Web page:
The goals and purposes of this breed standard include: to furnish guidelines for breeders who wish to maintain the quality of their breed and to improve it; to advance this breed to a state of similarity throughout the world; and to act as a guide for judges.
Breeders and judges have the responsibility to avoid any conditions or exaggerations that are detrimental to the health, welfare, essence and soundness of this breed, and must take the responsibility to see that these are not perpetuated.
Any departure from the following should be considered a fault, and the seriousness with which the fault should be regarded should be in exact proportion to its degree and its effect upon the health and welfare of the dog and on the dog’s ability to perform its traditional work.
In the 17th Century, smooth-haired Fox Terriers were imported to Japan from the Netherlands. These dogs were bred with small pointers and native type dogs, and the Japanese Terrier eventually emerged, with type being set in the breed around 1930. The breed is kept mainly as a lap dog.
The Japanese Terrier was recognized by the United Kennel Club in 2006.
The Japanese Terrier is a short coated, small sized, clean cut dog, with a smart appearance and a compact outline.
Lively and cheerful.
Flat and moderately narrow, with a moderate stop.
The same length as the skull, with a straight nasal bridge and thin, tight lips. The cheeks are lean and free from fullness.
The Japanese Terrier has a complete set of evenly spaced, white teeth meeting in a scissors bite.
Faults: Slightly overshot or undershot bite.
Disqualifications: Severely overshot or undershot bite.
Moderately sized, oval in shape, and dark in color.
Set on high, fairly small and thin, V-shaped, and folding forward. Rose ears are also permitted.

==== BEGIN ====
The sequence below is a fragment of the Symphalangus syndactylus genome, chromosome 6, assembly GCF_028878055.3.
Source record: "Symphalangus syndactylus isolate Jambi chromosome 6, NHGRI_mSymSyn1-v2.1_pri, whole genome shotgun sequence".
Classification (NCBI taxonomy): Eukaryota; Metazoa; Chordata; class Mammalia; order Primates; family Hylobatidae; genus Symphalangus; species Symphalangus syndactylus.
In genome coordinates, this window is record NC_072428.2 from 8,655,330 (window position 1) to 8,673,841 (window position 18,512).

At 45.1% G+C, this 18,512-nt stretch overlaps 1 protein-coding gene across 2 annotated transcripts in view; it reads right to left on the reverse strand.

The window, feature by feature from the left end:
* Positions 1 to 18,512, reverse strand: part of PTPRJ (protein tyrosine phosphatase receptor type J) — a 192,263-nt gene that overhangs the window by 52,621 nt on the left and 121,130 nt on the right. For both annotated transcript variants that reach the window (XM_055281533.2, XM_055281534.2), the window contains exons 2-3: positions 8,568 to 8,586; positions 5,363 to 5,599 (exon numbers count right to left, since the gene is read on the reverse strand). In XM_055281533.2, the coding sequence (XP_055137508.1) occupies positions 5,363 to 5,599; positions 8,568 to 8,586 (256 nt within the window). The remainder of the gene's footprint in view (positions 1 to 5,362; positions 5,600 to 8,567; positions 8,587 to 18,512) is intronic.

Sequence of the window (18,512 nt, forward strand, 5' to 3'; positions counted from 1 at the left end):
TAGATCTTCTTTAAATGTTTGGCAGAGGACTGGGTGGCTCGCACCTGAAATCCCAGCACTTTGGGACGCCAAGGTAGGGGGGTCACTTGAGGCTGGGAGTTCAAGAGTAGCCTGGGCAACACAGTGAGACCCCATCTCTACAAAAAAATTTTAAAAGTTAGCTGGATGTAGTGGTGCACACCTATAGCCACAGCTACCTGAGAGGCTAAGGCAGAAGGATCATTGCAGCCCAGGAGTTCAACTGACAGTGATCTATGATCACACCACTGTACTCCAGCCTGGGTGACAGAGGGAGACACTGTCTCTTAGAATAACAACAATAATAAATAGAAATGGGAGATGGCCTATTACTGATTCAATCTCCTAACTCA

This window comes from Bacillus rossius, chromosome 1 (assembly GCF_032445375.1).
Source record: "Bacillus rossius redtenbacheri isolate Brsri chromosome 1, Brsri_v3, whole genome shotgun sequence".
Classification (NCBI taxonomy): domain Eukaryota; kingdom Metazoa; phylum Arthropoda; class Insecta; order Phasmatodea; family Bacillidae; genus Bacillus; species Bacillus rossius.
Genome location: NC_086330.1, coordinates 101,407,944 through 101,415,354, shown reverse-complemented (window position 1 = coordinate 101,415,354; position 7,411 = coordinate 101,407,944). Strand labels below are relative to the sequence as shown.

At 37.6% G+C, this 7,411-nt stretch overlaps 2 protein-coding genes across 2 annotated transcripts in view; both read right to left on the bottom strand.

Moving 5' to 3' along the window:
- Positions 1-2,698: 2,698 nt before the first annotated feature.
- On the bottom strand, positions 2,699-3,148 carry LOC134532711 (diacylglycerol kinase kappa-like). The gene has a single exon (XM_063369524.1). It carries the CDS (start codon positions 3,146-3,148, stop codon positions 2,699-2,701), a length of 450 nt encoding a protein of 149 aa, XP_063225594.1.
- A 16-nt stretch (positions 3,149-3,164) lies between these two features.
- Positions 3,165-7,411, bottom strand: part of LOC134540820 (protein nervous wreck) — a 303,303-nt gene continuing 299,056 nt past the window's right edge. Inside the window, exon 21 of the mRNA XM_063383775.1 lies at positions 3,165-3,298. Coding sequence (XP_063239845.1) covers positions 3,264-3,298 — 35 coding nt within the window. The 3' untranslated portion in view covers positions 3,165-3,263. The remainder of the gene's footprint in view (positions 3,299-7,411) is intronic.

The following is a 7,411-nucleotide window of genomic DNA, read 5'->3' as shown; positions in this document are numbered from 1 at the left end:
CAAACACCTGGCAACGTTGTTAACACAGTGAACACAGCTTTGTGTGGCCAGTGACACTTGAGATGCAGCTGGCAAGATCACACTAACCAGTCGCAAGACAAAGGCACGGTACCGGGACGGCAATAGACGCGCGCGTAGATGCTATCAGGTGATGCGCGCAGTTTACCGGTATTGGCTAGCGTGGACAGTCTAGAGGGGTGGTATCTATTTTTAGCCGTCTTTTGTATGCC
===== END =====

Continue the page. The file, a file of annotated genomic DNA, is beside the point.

Moderately long, strong and tapering, with a clean throat.
The shoulders slope gently.
Straight, with moderate bone.
The body is square in proportion. The chest is deep, but not too broad, with well sprung ribs. The withers are high and the back is short and firm. The loin is slightly arched and powerful. The belly is well tucked up.
The thighs are long. There is moderate angulation at the stifle and the hock. The rear pasterns are vertical.
Tight, with elastic pads, and hard nails that are preferably dark in color.
Moderately thin, and generally docked at the third or fourth joint.
Short, smooth, dense and glossy.
Disqualification: Long hair.
Tricolor; white with black spots; white with black or tan markings on the body.
Height at the withers is 12-13 inches.
Light and agile.
(A dog with a Disqualification must not be considered for placement in a conformation event, and must be reported to UKC.)
Unilateral or bilateral cryptorchid.
Viciousness or extreme shyness.
Severely overshot or undershot bite.
The docking of tails and cropping of ears in America is legal and remains a personal choice. However, as an international registry, the United Kennel Club is aware that the practices of cropping and docking have been forbidden in some countries. In light of these developments, the United Kennel Club feels that no dog in any UKC event, including conformation, shall be penalized for a full tail or natural ears.
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©Copyright 2006, United Kennel Club